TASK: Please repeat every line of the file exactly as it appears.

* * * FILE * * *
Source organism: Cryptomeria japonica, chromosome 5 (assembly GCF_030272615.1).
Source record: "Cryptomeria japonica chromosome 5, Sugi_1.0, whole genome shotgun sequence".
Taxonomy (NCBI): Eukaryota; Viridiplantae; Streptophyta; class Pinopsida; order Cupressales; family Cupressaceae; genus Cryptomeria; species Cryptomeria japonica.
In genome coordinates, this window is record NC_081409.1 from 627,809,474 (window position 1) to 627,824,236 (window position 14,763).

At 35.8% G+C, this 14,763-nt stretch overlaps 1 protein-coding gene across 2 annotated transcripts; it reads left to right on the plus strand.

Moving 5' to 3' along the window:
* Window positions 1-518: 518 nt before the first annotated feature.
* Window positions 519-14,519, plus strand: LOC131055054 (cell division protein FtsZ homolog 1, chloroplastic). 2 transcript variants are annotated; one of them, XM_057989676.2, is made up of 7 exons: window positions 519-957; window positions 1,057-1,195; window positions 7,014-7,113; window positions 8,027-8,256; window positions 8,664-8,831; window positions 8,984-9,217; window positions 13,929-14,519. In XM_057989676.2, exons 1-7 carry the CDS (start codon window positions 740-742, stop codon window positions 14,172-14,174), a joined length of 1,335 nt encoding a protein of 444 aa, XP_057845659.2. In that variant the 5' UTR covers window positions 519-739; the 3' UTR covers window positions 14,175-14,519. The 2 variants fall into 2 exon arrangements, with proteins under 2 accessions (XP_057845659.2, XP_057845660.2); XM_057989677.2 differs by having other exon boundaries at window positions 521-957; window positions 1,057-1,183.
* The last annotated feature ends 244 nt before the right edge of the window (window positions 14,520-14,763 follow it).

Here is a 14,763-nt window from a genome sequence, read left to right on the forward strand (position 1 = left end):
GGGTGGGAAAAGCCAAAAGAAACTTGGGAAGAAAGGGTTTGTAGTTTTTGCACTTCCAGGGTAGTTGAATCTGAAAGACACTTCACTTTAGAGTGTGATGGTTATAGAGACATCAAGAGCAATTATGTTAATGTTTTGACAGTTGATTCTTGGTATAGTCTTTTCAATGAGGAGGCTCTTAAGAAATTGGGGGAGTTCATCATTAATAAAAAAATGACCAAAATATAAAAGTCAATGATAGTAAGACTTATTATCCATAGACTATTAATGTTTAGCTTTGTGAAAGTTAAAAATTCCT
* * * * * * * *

Source organism: Cryptomeria japonica, chromosome 5 (assembly GCF_030272615.1).
Source record: "Cryptomeria japonica chromosome 5, Sugi_1.0, whole genome shotgun sequence".
Taxonomy (NCBI): Eukaryota; Viridiplantae; Streptophyta; class Pinopsida; order Cupressales; family Cupressaceae; genus Cryptomeria; species Cryptomeria japonica.
In genome coordinates, this window is record NC_081409.1 from 627,809,474 (window position 1) to 627,824,236 (window position 14,763).

At 35.8% G+C, this 14,763-nt stretch overlaps 1 protein-coding gene across 2 annotated transcripts; it reads left to right on the plus strand.

Moving 5' to 3' along the window:
* Window positions 1-518: 518 nt before the first annotated feature.
* Window positions 519-14,519, plus strand: LOC131055054 (cell division protein FtsZ homolog 1, chloroplastic). 2 transcript variants are annotated; one of them, XM_057989676.2, is made up of 7 exons: window positions 519-957; window positions 1,057-1,195; window positions 7,014-7,113; window positions 8,027-8,256; window positions 8,664-8,831; window positions 8,984-9,217; window positions 13,929-14,519. In XM_057989676.2, exons 1-7 carry the CDS (start codon window positions 740-742, stop codon window positions 14,172-14,174), a joined length of 1,335 nt encoding a protein of 444 aa, XP_057845659.2. In that variant the 5' UTR covers window positions 519-739; the 3' UTR covers window positions 14,175-14,519. The 2 variants fall into 2 exon arrangements, with proteins under 2 accessions (XP_057845659.2, XP_057845660.2); XM_057989677.2 differs by having other exon boundaries at window positions 521-957; window positions 1,057-1,183.
* The last annotated feature ends 244 nt before the right edge of the window (window positions 14,520-14,763 follow it).

Here is a 14,763-nt window from a genome sequence, read left to right on the forward strand (position 1 = left end):
GGGTGGGAAAAGCCAAAAGAAACTTGGGAAGAAAGGGTTTGTAGTTTTTGCACTTCCAGGGTAGTTGAATCTGAAAGACACTTCACTTTAGAGTGTGATGGTTATAGAGACATCAAGAGCAATTATGTTAATGTTTTGACAGTTGATTCTTGGTATAGTCTTTTCAATGAGGAGGCTCTTAAGAAATTGGGGGAGTTCATCATTAATAAAAAAATGACCAAAATATAAAAGTCAATGATAGTAAGACTTATTATCCATAGACTATTAATGTTTAGCTTTGTGAAAGTTAAAAATTCCT